Photograph Courtesy of Westgate Resorts Glamping allows you to “rough it” while enjoying upscale comforts like king-sized beds, private bathrooms and more. Tue, 04 Dec 2018 00:00:00 -0600
Why The .22 LR Is America’s Favorite Cartridge To Shoot There is a reason the world consumes millions of rounds of .22 LR ammunition each year. The popular .22 offers almost no recoil, so it’s easy for both kids and adults to enjoy, it’s versatile enough to handle small-game hunting chores, and it’s a great cartridge to improve your marksmanship skills with because ammo is relatively inexpensive. But perhaps the most important reason the .22 LR is so popular is that it’s just plain fun to shoot. Whether you like punching paper targets or plinking cans, few cartridges offer as much shooting fun potential as the venerable .22 LR.

The first successful American, self-contained metallic cartridge was the .22 Short. It was developed in 1857 for Smith & Wesson’s First Model Revolver and was marketed for self-defense. And it’s still with us today.

Short of a zombie-chipmunk uprising, the idea of using a .22 Short for serious self-defense is a bit laughable by today’s standards. However, even though it was badly underpowered for the intended use, the .22 Short spawned a dynasty that evolved through many cartridge variations to get us to the .22 Long Rifle we enjoy today

The modern .22 LR uses smokeless powder and a non-corrosive primer compound, but other than that it’s not much different than the cartridge introduced in 1887. Except we now have machines capable of producing a million or more cartridges a day that are running constantly to feed the demand.

The modern .22 LR comes in several variations, the most common being: standard velocity, high velocity and hyper velocity. The latter often uses a slightly longer case and a lighter bullet. Common bullets are solid lead or hollow point. They might have a thin metallic coating. The bullets are lubricated, usually with a wax of some sort. The standard bullet weight is 40-grains while hollow points usually weigh in at 38-grains. 

The hyper velocity bullets are lighter, usually 32 grains. Muzzle velocity can be pretty wide ranging as well. Low noise ammo runs about 700 ft/s where the hyper velocity ammo can hit 1,640ft/s. There are a multitude of variations in bullet weights from 30-grains to 60-grains. 

Four Great .22’s to Consider

There are a great number of firearms chambered for the .22 LR. Rifle shooters can choose single-shot, bolt-action, lever-action, pump-action or semi-auto models. Handgun models include revolvers, semi-autos and single-shots. There are far too many guns chambered for .22 Long Rifle to ever consider listing, but here are a few I have tried and can recommend.

Ruger 10/22

Photograph Courtesy of Sturm, Ruger & Co., Inc

This semi-auto rifle is probably the most successful modern .22 LR rifle on the planet. The sheer number of aftermarket upgrades for the Ruger 10/22is mind boggling. It’s fine right out of the box or if you are like me and unable to leave well enough alone, this is the ultimate kit gun. I have several 10/22 rifles, but I am partial to the takedown model as an easy transporting hunting gun. MSRP: Starting at $309.00

Savage A-22

Photograph Courtesy of Vista Outdoor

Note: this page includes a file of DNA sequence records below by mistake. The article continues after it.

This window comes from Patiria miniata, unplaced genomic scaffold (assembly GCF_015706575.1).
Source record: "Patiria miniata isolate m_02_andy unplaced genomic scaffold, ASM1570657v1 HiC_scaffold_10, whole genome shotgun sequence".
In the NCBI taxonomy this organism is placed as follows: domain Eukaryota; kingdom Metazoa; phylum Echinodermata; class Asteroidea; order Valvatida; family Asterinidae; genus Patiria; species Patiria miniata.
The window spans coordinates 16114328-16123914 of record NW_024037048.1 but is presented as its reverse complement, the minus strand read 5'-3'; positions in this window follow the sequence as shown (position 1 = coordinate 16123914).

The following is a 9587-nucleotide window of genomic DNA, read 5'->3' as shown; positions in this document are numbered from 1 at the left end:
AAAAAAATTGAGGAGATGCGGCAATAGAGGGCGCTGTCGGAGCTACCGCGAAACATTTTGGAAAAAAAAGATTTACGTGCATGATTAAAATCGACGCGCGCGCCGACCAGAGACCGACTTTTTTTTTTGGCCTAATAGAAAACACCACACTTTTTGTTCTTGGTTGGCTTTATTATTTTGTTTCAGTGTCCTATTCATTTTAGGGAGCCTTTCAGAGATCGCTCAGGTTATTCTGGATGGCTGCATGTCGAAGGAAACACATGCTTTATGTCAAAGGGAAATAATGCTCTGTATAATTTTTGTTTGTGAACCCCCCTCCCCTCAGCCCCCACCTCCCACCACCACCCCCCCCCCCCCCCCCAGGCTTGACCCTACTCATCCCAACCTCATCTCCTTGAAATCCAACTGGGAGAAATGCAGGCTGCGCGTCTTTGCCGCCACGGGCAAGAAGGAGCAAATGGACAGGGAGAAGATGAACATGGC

The Savage “A-Series”of semi-auto, rimfire rifles started with the .17 HMR, then the .22 Magnum and finally the .22 LR, which was released at the 2017 SHOT show. I have used them all, but find the A-22 the most versatile, simply because it’s chambered in .22 Long Rifle. I have used mine on several squirrel hunts and have found it to be accurate and reliable. MSRP: $281.00

Henry Classic Lever Action .22

Photograph Courtesy of Henry Repeating Arms

There is something about a lever-action riflethat stirs up the cowboy in all of us. This rifle is perfect for hunting squirrels, shooting tin cans or holding off imaginary rustlers. MSRP: $378.00

Ruger Mark IV 22.45 Lite

Photograph Courtesy of Sturm, Ruger & Co., Inc

This semi-auto pistol is a lot of fun. I fitted mine with a red-dot sight and have found it perfect for small-game hunting or just plinking at targets in my back yard. MSRP: $559.00


A modern centerfire cartridge has a primer fitted into a cup in the back of the cartridge case. There is a small hole in the case to allow the fire from the primer to reach the powder. Usually these primers can be removed and replaced, allowing the cartridge case to be reloaded. This is a much stronger case design that can utilize the high pressures needed for the performance expected from a modern cartridge. 

With a rimfire cartridge the hollow rim is folded and shaped using the same thin material used to make the cartridge case. The priming compound is then spun with centrifugal force to fill the rim. Because there is no anvil for the firing pin to strike against, as with a centerfire primer, the priming compound in a rimfire will have something like ground glass mixed into the compound to help pinch the priming compound against the firing pin to ignite the priming compound. The rim’s metal must be relatively thin so the firing pin can dent it and fire the cartridge. That means that the pressures with a rimfire cartridge must be kept low as this is not a strong case design. Also, there is no practical way to reload a rimfire case. 

Few cartridges can rival the .22 Long Rifle’s diversity. There are .22 LR target loads designed for precision accuracy as well as “plinking” ammo designed to keep the cost down. There are several hunting loads and even some .22 LR loads designed specifically for use in modern sporting rifles. There are low-noise loads, sub-sonic loads and even loads with bullets that segment on contact. If you live in a place where lead has been banned, there is no-lead .22 Long Rifle ammo to keep you legal.